There are 500 riders of the
National bicycle in Omaha
alone, who will back our. as
OTHER WHEELS FROM $15 UP
Wheeler & Wilson
FOR CASH OR ON PAYMENTS
Supplies and repairs for all
makes of wheels and machines
All Repair Work Guaranteed
OMAHA BICYCLE COMPANY,
323 North 16th Street.
HE'S THE ONLY MAN WHO CAN REPAIR IT RIGHT.
HE CHAROES NO JIORE EITHER AND WORKS FA3T.
New Bicycles, including all the most
popular makes, sold at easy prices on
$25 to $40
$25 to $40
.$40 to $50
$40 to $65
$40 to $60
$40 to $50
Khaplelgh Specials ,
$30 to $50
becond hand wheels 31 11 -n
all prices-from M- WF
FINE TIRES FROM $1.50 TO $4.50 EACH
We repair anything better than anybody and
K charge less for it.
IF WE SATISFY YOU WE'RE SATISFIED
1612 Capitol Avenue.
short time. The remains will be Interred
Sunday under tha auspices of the bngllsn
John 8. Drown.
vnnw K.h March 14. (Special.) In
the death of John S. Brown yesterday one
of York county's early pioneer tiut-r
passed away. Twenty-five years ago Mr.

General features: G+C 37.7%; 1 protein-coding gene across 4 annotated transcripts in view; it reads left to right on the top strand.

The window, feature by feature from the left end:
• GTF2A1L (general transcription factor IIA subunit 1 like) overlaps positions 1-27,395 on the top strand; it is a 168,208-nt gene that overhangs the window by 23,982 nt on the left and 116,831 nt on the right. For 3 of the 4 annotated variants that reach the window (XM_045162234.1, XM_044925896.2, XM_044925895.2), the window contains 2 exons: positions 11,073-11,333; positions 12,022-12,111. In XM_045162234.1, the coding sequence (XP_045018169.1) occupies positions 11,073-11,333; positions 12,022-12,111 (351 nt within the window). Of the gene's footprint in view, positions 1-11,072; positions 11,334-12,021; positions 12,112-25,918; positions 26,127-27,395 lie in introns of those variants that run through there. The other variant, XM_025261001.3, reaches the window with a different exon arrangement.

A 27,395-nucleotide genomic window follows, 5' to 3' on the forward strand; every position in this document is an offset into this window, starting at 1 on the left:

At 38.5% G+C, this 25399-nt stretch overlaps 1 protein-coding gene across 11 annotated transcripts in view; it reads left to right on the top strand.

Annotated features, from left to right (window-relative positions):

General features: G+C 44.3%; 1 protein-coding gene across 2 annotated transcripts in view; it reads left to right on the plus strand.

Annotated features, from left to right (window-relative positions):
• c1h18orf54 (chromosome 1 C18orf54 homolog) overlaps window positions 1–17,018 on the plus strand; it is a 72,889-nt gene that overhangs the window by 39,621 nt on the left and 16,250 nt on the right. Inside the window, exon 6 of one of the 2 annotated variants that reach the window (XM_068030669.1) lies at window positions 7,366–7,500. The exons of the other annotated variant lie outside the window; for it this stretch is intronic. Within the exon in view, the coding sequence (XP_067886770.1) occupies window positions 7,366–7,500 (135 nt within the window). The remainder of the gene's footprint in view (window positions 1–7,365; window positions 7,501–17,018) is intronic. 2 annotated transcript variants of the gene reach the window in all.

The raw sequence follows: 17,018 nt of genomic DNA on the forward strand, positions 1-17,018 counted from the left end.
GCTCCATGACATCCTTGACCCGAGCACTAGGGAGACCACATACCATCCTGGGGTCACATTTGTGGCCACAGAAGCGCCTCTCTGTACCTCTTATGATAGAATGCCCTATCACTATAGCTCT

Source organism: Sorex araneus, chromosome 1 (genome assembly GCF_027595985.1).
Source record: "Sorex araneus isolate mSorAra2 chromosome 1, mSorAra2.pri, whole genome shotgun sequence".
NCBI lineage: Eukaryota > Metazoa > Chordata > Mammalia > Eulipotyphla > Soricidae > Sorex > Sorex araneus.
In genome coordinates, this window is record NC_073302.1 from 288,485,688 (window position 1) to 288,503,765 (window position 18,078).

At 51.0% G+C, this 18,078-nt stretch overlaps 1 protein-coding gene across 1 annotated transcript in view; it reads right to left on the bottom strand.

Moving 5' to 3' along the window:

Brown purchased 120 acres of land, now
adjoining the city of York and nearly sur
rounded by residences. At the time of
purchase the land was far outside the vil
lage. The deceased leaves two sons and
William Kda-ar almonds.
HARTFORD, Conn., March 14. Former
Congressman William Edgar Slmonds died
here today aged 61. He was lecturer on
patent law at Yale and at the Columbian
university of Washlugton. He served with
distinction in the northern army during tha
FARIS, March 14 M. Leguave. the dra
matist and member of the French academy,
died suddenly today.
Mrs. li. A. Aebrnburh.
STURG1S, 8. V., March l.(8peclal.)
Elizabeth, wife of Henry A. Achenbach, sr.,
aged 74 years, died lu this clly yesterday
morning after a long illness. Sho leave
a husband and five children.
Frame Dtvrlllac Near Yntaa.
YUTAN, Neb., March 14. (Special.) The
frame dwelling of Edward Steele, half a
mile south of Yutan, was destroyed by flrj
last night. There were twelve people In
tha house. They saved nothing. Ten
minutes after they were resrusd the entire
building wss burnt. The lost is $2,bC0.
Insurance was carried for $900.
WEST miNT. Neb., March 14 - (Special )
Carl Helmers and Miss Alma Urhardt
were united la marriage nn Tuesday at
tht tlerman Lutheran rht frh In this city,
Iter. A. R. K. trlsrhlAKTr officiating. The
bride Is a nle nf Carl 8hlnk of thla
rlty slid Ihw groom a substsntlsl farmer.
They lll reside ua their eD faru la this